Review of “The World to Come” by Dara Horn

The story of three generations of the Ziskind family is told in alternating chapters with a unique twist: we also see them in their pre-natal and post-natal existence in Paradise. Members of a family who have died literally help to shape the characteristics of those who are yet to be born. This charming tale tinged with tragedy is more sophisticated than it might seem, and provides a captivating way to think about loved ones who are no longer among the living.

As the novel begins, Ben Ziskind, a lonely, 30-year-old divorced, skinny, legally blind genius has just stolen a Chagall painting from the Museum of Hebraic Art in New Jersey. Ben and his sister Sara, although twins, are quite different: Ben focuses on trivia – he writes questions for the quiz show American Genius. Sara is an artist and sees the world in broad patterns and colors that elude Ben. In fact, this book is all about what is seen versus what is hidden. One of the characters is even named The Hidden One (“Der Nister” in Yiddish). (This is the real-life Yiddish writer Pinkhas Kahanovitch, a friend of Chagall who hid many of his manuscripts behind Chagall’s canvasses, since writing on any subject but “socialist realism” was forbidden in Stalin’s Russia.)

Ben steals the painting because he recognizes it as belonging to his family. It was given to his grandfather Boris by Chagall himself.

Boris was orphaned at age ten by the pogroms that swept Russia from 1918-1921 killing over 150,000 Jews. Chagall and Kahanovitch were teachers at his orphanage. [In an Afterword, in which the author discusses the historical events that inform the plot, she observes that the orphanage at which Chagall and Der Nister taught was a veritable avant-garde artists’ colony. Practically all of them but Chagall would later be exterminated by Stalin.]

At Malahovka Orphanage: Chagall, 1st from right, Der Nister, 2nd row, 2nd from right

Chagall left for Europe, and freedom, but Der Nister and his family stayed in Russia. When Der Nister’s beloved daughter Hodele died, he wrote a letter to God that is a wonderful expression of his grief delivered in a veil of sarcasm:

“To the Eternal (may the name of your honored majesty be blessed forever and ever):

Forgive me for interrupting your divine and important work. I hope you will grant me the gift of your mercy and be particularly forgiving of my interrupting you at this juncture in the history of our world. It is my humble assumption that you are presently involved in extremely essential, unfathomably life-sanctifying creative endeavors that we shall all (may it be your will) be privileged to witness in the near future, speedily and in our time – for I cannot otherwise explain your current absence from the face of the earth.”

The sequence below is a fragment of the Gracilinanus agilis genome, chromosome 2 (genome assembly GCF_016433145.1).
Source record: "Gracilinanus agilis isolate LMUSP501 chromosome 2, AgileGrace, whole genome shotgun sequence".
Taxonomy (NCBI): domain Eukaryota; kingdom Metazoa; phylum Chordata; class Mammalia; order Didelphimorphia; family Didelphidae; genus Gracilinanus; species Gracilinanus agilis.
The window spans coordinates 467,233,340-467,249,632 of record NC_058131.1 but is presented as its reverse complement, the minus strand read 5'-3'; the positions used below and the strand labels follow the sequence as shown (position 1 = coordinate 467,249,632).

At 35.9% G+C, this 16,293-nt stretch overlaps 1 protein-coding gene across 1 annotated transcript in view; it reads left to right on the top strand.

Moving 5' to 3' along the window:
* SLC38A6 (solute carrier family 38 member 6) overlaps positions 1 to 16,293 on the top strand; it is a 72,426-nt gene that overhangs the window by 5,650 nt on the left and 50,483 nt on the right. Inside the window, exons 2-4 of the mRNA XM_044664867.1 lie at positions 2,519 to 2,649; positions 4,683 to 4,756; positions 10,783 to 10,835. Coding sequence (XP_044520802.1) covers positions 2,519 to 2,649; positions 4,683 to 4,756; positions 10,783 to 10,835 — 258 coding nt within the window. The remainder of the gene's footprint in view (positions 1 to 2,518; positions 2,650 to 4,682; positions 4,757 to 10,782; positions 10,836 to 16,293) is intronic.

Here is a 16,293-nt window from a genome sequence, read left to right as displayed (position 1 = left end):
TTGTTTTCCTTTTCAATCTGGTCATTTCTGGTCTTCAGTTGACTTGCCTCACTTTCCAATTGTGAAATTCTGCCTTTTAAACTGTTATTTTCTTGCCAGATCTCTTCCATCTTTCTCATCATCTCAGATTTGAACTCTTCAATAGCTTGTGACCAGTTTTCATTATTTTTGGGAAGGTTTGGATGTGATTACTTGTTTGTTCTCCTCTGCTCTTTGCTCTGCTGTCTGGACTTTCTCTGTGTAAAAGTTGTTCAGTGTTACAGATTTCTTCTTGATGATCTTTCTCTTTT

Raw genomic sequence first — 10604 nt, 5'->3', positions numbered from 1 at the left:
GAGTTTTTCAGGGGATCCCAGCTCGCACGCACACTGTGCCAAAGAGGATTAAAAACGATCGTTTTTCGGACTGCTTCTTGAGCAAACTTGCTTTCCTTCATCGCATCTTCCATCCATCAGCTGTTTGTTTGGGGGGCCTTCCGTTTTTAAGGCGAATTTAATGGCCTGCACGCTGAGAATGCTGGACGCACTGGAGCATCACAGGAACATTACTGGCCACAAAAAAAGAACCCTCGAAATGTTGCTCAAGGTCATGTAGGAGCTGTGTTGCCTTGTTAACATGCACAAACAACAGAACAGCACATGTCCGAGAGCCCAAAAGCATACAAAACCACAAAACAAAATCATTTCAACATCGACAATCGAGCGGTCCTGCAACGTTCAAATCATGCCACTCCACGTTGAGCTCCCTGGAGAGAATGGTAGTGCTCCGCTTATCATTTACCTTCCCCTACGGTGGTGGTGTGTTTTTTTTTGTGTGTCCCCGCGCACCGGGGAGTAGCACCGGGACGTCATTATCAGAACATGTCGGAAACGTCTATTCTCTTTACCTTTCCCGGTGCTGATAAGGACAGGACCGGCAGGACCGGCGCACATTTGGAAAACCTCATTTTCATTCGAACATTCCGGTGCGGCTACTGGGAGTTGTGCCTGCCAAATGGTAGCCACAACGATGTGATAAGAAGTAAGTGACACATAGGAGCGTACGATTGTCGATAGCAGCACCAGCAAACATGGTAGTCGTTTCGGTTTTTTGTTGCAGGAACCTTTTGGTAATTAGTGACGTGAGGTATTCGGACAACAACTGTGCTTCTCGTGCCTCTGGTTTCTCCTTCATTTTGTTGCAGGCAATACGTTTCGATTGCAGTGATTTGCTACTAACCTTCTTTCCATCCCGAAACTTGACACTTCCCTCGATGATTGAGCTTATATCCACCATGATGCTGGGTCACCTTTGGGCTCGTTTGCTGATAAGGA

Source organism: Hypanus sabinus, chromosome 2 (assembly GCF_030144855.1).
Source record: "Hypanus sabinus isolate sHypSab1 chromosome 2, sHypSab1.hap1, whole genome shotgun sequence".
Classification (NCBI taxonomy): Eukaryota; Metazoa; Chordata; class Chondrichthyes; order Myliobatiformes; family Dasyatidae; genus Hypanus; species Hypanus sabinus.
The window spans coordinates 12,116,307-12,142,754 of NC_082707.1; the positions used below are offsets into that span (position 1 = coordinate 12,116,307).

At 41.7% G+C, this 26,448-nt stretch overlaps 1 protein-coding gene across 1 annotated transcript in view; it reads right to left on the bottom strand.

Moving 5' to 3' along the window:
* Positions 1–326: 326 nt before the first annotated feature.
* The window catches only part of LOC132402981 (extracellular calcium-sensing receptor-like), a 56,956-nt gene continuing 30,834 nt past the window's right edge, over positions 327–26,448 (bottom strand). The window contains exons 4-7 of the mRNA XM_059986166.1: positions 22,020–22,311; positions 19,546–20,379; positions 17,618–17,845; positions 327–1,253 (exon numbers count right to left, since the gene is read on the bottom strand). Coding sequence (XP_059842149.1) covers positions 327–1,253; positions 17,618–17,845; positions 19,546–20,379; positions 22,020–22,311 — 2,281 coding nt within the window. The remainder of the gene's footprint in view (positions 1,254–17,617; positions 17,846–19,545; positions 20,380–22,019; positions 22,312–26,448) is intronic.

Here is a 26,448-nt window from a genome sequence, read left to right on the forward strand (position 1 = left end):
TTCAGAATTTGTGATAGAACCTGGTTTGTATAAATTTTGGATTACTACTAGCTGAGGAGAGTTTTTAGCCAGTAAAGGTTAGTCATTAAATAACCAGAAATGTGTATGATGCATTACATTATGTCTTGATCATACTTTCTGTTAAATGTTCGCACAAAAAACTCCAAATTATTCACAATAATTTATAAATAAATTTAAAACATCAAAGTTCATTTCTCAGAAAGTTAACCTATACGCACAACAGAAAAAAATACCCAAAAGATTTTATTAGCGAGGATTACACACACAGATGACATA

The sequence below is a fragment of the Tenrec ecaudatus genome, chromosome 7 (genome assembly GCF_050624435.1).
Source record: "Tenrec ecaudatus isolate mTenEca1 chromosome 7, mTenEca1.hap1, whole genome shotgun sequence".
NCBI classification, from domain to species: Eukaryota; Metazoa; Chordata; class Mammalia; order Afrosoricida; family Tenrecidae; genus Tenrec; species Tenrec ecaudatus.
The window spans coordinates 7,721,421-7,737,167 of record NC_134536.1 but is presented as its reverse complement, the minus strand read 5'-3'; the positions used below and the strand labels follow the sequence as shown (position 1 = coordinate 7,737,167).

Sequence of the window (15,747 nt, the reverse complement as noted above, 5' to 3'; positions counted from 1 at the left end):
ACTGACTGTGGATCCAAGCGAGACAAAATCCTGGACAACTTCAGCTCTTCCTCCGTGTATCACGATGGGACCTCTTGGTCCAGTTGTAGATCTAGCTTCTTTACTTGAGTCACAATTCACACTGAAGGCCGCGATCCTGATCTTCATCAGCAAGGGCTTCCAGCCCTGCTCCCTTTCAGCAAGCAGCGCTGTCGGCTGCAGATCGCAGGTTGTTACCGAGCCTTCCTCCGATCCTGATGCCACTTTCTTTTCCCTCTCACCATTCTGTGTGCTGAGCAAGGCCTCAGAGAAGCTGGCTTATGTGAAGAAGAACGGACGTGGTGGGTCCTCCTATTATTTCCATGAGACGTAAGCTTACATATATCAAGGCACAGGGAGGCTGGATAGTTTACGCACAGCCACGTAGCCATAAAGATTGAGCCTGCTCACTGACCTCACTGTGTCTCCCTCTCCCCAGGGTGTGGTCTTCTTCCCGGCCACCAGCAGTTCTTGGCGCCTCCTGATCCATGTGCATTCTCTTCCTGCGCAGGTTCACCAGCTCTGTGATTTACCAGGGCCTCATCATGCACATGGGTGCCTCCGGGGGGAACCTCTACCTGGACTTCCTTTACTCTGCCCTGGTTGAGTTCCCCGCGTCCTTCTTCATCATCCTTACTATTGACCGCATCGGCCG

Boris grew up and had his own family, and his daughter Rosalie married Daniel. They became the parents of Ben and Sara. Rosalie and Daniel are dead as the book begins, although their stories are told in subsequent chapters. The painting and the stories of Der Nister stuffed behind it were passed down through the generations.

Rosalie wrote and illustrated Jewish folk tales, although the stories were actually adapted from Der Nister and other Yiddish artists who had been murdered by Stalin. She wanted to make sure that their stories would not be “hidden” forever. The last picture book she published before she died was called “The World to Come.” As it turns out, “The World to Come” is also the name of the mandatory lecture series in Paradise attended by those not yet born. And “the world to come” is what Rosalie and Daniel, in Paradise, identify to their grandson-to-be as “the world, in the future, as you create it.”

Chagall, Angel

So many of the choices made to create “the world to come” depend upon trust, another important theme of this narrative. It was certainly critical for Boris in Stalin’s Russia, and Daniel in Vietnam, and Ben, who tries to believe in new love. As the author suggests, “Trusting anyone is the most dangerous thing one can do, but it’s also one of the only things that make life worth living.”

Evaluation: I found this book to be lovely, engaging, thought-provoking, and hopeful in spite of the crosses the characters had to bear. The author writes with impressive craftsmanship and kept my interest up throughout. My one criticism is that the plot wasn’t neatly tied up in a bow for me at the end.

Rating: 4/5

Published by W. W. Norton & Company, 2006

Advertisements

About rhapsodyinbooks

We're into reading, politics, and intellectual exchanges.